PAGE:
Date Awarded

Summer 2021

Document Type

Dissertation

Degree Name

Doctor of Education (Ed.D.)

Department

Education

Advisor

Pamela L Eddy

Committee Member

Virginia M Ambler

Committee Member

Carlane J Pittman

Abstract

Mid-level student affairs professionals are leaving the field at an alarming rate. Even though many studies have given considerable attention to the reasons employees leave, less attention has been given to the reasons they decide to stay. The purpose of this mixed-methods sequential explanatory study was to examine factors influencing mid-level student affairs professionals’ retention at two public, medium to small size, 4-year universities in the Mid-Atlantic region. First, the administration of a survey to student affairs professionals at two selected institutions occurred to assess their job embeddedness at the institutions. Interviews, through a narrative approach, with select mid-level student affairs professionals followed that explored in more depth reasons these professionals indicate they have stayed in their positions. The goal in the explanatory interview follow-up was to investigate how the three variables of the Job Embeddedness Model—links, fit, and sacrifice—serve as predictors of longevity in student affairs positions. Additionally, the interviews provided a deeper look into these professionals’ lives and the reasons they decide to stay or leave the profession. The findings of the study are significant to professional stakeholders who want to implement program changes to support their retention efforts of mid-level leaders. Such use of the data may positively impact the student affairs profession by improving retention programs centered on the unique needs of mid-level student affairs professionals. Further, the data may greatly impact the culture of institutions by shifting the nature of their relationship with student affairs professionals.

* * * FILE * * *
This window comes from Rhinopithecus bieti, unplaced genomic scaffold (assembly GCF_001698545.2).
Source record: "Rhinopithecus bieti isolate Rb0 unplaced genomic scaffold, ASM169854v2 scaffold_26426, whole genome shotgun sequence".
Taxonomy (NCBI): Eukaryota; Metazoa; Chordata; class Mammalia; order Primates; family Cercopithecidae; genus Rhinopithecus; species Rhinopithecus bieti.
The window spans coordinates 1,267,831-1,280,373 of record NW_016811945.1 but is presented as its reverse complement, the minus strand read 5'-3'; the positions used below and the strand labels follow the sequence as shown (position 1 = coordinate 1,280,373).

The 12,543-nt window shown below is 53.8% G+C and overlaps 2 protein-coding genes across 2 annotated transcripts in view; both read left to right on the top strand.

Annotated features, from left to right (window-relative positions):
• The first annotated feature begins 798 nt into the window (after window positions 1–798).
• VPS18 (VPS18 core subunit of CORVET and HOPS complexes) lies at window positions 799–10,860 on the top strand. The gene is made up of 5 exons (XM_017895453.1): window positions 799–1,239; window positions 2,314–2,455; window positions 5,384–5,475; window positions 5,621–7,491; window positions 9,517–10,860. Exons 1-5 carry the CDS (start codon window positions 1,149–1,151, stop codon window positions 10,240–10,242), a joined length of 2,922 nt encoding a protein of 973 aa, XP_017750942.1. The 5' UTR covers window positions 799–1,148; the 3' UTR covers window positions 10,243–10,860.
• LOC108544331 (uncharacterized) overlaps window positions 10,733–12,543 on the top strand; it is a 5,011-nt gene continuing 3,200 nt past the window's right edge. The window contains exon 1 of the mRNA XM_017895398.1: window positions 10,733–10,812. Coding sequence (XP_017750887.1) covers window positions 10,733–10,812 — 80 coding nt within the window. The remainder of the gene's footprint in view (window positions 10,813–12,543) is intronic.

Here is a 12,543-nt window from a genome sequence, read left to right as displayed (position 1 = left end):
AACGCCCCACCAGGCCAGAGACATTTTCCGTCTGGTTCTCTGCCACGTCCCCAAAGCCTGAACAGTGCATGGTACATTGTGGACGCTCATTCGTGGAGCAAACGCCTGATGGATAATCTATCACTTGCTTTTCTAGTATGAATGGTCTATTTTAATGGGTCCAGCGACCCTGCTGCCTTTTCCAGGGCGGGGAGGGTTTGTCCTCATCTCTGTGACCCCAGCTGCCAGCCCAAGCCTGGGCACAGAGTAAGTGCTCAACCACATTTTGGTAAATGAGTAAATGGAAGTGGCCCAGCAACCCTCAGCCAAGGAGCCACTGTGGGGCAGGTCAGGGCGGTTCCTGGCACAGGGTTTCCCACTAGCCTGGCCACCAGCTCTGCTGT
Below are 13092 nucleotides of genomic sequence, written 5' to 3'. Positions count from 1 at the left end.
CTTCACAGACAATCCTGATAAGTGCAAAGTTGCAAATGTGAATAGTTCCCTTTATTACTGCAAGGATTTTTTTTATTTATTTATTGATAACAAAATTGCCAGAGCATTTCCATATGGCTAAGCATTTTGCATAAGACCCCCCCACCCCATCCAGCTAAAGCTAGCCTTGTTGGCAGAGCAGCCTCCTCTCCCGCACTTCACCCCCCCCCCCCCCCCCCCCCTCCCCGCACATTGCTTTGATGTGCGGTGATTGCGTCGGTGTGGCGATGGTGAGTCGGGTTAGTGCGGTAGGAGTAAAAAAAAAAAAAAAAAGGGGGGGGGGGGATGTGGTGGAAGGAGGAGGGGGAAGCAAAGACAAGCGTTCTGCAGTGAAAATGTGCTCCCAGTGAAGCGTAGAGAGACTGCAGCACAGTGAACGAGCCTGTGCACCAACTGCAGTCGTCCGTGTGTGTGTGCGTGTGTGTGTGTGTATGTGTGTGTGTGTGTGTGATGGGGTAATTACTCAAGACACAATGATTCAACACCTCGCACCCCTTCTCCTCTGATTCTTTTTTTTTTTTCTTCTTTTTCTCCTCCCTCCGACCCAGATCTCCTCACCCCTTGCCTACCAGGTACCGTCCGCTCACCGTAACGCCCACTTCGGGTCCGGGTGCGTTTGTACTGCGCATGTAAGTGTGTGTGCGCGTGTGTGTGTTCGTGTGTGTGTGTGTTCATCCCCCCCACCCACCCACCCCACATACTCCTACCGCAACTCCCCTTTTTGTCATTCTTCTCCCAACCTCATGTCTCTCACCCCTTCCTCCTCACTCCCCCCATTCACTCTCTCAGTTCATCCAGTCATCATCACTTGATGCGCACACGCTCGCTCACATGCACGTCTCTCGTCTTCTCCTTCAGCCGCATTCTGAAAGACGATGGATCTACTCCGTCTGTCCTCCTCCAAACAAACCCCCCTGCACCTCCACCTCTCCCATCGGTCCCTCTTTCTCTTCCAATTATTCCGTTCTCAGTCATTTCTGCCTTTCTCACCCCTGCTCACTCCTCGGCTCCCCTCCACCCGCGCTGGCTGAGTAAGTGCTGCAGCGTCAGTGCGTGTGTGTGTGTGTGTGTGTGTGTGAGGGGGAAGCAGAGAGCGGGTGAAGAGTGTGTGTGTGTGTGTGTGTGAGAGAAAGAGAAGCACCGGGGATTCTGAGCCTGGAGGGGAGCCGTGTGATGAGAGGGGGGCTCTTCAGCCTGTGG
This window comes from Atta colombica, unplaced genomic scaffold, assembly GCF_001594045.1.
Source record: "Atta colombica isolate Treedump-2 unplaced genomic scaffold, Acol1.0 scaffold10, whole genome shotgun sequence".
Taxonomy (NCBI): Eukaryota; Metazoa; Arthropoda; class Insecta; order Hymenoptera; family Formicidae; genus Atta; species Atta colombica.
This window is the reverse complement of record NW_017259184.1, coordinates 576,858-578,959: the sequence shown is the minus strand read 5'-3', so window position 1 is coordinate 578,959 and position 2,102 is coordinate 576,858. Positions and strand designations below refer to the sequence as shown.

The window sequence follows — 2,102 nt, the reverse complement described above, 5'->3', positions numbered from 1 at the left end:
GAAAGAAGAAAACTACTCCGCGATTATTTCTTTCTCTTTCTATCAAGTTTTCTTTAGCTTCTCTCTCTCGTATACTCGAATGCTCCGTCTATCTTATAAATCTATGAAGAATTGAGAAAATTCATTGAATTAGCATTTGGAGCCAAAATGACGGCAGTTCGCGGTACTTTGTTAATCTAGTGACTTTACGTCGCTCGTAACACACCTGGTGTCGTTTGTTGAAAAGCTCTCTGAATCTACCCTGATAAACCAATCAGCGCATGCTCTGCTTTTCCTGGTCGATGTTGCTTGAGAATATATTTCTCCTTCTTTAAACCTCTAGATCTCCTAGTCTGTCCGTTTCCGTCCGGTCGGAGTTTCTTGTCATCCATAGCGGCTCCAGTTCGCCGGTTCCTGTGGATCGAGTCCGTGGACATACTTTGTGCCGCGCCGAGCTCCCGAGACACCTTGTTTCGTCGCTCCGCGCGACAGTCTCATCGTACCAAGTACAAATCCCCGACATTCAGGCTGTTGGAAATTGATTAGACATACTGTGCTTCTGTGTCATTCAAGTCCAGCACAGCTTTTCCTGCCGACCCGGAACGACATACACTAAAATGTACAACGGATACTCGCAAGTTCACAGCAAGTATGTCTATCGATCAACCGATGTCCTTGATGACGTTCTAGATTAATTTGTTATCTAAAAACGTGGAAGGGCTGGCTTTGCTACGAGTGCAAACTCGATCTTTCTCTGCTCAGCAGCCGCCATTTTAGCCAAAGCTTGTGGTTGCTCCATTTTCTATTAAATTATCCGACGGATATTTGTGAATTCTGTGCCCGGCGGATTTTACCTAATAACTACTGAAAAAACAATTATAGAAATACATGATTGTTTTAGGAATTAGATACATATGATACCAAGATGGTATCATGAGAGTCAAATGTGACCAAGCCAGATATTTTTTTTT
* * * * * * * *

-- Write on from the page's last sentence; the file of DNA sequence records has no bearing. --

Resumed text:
DOI

http://dx.doi.org/10.25774/w4-yss8-1x87

Rights

© The Author

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